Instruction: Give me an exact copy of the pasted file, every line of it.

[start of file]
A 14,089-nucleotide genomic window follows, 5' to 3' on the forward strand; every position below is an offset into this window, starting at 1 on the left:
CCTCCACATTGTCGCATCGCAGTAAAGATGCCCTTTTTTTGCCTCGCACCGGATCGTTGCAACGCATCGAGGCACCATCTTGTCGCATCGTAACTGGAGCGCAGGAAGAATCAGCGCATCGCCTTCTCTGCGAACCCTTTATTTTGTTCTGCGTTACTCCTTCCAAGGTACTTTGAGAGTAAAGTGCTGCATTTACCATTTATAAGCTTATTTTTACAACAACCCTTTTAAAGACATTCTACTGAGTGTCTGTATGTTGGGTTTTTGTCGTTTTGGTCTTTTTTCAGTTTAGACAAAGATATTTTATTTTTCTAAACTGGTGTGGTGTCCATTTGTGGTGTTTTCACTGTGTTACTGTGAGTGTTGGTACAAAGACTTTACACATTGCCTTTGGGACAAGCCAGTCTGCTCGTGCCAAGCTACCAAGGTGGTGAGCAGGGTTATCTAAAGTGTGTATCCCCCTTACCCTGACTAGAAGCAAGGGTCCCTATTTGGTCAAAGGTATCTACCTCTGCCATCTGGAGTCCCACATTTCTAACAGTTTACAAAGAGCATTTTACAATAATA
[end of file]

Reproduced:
A 14,089-nucleotide genomic window follows, 5' to 3' on the forward strand; every position below is an offset into this window, starting at 1 on the left:
CCTCCACATTGTCGCATCGCAGTAAAGATGCCCTTTTTTTGCCTCGCACCGGATCGTTGCAACGCATCGAGGCACCATCTTGTCGCATCGTAACTGGAGCGCAGGAAGAATCAGCGCATCGCCTTCTCTGCGAACCCTTTATTTTGTTCTGCGTTACTCCTTCCAAGGTACTTTGAGAGTAAAGTGCTGCATTTACCATTTATAAGCTTATTTTTACAACAACCCTTTTAAAGACATTCTACTGAGTGTCTGTATGTTGGGTTTTTGTCGTTTTGGTCTTTTTTCAGTTTAGACAAAGATATTTTATTTTTCTAAACTGGTGTGGTGTCCATTTGTGGTGTTTTCACTGTGTTACTGTGAGTGTTGGTACAAAGACTTTACACATTGCCTTTGGGACAAGCCAGTCTGCTCGTGCCAAGCTACCAAGGTGGTGAGCAGGGTTATCTAAAGTGTGTATCCCCCTTACCCTGACTAGAAGCAAGGGTCCCTATTTGGTCAAAGGTATCTACCTCTGCCATCTGGAGTCCCACATTTCTAACAGTTTACAAAGAGCATTTTACAATAATA